The Department of Energy’s Office of Environmental Management (EM) is managing the release of tritiated water using a 62-acre plantation of pine trees and other natural resources to limit radioactively contaminated groundwater from reaching waterways on the Savannah River Site in South Carolina.
According to the DOE, in the 20 years the system has been in operation, approximately 190 million gallons of water containing nearly 7,000 curies of tritium that otherwise would have entered the Savannah River has been harmlessly sprayed throughout thousands of loblolly pine trees.
In the trees: The trees effectively act like a forest of tall hydraulic pumps, each drawing up irrigated water containing tritium pumped from a nearby holding pond and harmlessly released into the atmosphere through photosynthesis. SRS produced tritium for use in the manufacture of nuclear weapons from the site’s inception in the early 1950s until the end of the Cold War.
“With this project, we learned a lot about harnessing nature to continually move toward passive, low-energy, and sustainable cleanup technology with minimal cost,” said Philip Prater, senior physical scientist with DOE-Savannah River. “And it’s accomplished effectively without the generation of any waste.”
A super soaker: Using an extensive irrigation system of pipes and sprinkler heads, the tritiated water is evenly spread over the forest floor debris. Large-scale evaporation also takes place during this process, releasing additional tritium into the atmosphere.
“We knew that capturing and containing the contaminated groundwater seeping to the surface and into a manmade pond would greatly limit this flow from eventually reaching the Savannah River,” said Jeff Thibault, an engineer with Savannah River Nuclear Solutions, the site’s management and operations contractor. “However, the challenge was, how do you keep it from overflowing? We do so through the pine plantation’s irrigation system, which is extremely effective.”
Sampling and testing demonstrate that nearly 90 percent of the tritium in the water applied to the pine plantation is evaporated, according to Christina Logan, of the Savannah River Ecology Laboratory. Logan collects samples and analyzes tritium levels in the irrigated soil.
According to the DOE, U.S. Forest Service–Savannah River (USFS-SR) researchers and engineers with the EM program began designing this interim treatment in 1999 with the goal of reducing the amount of tritium reaching a creek known as Four-Mile Branch by 25 percent. Treatment began in 2001.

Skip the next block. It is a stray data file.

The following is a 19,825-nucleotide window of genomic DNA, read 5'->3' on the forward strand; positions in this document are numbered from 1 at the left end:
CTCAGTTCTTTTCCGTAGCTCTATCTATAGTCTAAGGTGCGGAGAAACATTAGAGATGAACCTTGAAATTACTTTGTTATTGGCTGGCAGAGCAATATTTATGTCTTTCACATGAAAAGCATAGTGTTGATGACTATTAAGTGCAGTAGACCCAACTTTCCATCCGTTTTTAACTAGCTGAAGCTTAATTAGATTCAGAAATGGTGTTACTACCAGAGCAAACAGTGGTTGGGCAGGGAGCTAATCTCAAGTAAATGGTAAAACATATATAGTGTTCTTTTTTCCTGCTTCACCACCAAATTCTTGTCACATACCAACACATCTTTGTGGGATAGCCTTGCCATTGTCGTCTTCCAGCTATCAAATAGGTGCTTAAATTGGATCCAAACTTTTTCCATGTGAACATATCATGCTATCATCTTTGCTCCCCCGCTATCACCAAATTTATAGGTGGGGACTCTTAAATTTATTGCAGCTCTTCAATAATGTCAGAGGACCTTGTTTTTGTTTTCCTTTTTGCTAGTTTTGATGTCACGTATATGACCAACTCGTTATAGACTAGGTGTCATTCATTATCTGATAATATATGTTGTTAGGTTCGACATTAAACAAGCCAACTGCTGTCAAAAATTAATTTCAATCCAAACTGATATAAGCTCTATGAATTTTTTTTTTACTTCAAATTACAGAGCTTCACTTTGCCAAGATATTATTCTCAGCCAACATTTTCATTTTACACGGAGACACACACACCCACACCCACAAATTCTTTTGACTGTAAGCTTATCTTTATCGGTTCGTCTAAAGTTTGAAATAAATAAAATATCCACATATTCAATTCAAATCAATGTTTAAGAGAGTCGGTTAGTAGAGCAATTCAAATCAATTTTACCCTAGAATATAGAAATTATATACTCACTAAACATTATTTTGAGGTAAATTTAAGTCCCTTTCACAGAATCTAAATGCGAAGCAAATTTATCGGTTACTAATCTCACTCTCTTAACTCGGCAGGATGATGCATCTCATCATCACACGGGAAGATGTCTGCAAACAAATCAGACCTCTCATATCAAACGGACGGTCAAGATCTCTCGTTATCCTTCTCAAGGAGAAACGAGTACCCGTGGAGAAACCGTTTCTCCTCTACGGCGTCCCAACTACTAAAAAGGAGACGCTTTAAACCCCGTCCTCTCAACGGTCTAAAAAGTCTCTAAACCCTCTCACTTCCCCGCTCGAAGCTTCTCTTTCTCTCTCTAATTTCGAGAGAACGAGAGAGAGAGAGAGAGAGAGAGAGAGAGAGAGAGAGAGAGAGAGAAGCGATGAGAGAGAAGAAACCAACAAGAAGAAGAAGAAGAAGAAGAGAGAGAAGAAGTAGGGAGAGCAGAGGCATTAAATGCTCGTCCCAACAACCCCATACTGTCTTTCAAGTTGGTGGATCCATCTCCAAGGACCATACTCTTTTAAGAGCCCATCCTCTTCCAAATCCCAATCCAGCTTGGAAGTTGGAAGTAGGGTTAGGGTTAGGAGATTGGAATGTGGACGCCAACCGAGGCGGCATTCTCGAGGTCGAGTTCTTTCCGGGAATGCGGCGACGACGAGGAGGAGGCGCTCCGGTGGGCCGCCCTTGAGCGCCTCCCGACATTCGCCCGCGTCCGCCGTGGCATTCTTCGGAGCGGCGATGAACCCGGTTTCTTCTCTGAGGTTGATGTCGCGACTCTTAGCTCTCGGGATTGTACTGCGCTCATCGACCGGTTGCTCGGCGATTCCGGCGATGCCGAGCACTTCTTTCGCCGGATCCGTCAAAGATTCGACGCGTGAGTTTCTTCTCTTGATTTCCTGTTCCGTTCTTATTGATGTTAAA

The savings: “Traditional remediation costs associated with this level of tritium removal would be close to $220 million over a 20-year period,” said Marsue Lloyd, USFS-SR civil engineer. “Our costs over that same span of time for this project are approximately $12 million.”
Costs associated with phytoremediation are lower because only a few operators are needed, and the contaminated groundwater flows naturally to the surface without a need for mechanized pumping. In addition, the process, which includes 51 irrigation zones, is largely computerized for optimal evaporation efficiency.
The safety: Thibault noted that public concerns about managing contaminated water at SRS are understandable. “However, test results validate that the level of tritium found within the plants and animals affected by this process are so low as to be insignificant,” he said. “The fact is, optimal water levels are being maintained in the pond, while the evaporated tritium becomes virtually immeasurable beyond the irrigated section of the forest, much less at the site boundary.”
Thibault added that officials with the South Carolina Department of Health and Environmental Control have verified data supporting the effectiveness of the system.
Lesson for Fukushima: While the SRS system demonstrates that tritium can be safely released to the environment, antinuclear activists, along with neighboring governments, are opposing the release of tritiated water from Japan’s Fukushima Daiichi site.
TEPCO is currently storing more than 300 million gallons of water containing around 23,000 curies of tritium at Fukushima in hundreds of on-site tanks. Continued storage of the water is hampering efforts to safely decommission the disabled reactors.
Under an agreement with the Japanese government, TEPCO plans to begin releasing water from Fukushima in 2023. The process of releasing the water, which will be heavily diluted with seawater before being sent into the ocean, is expected to take decades.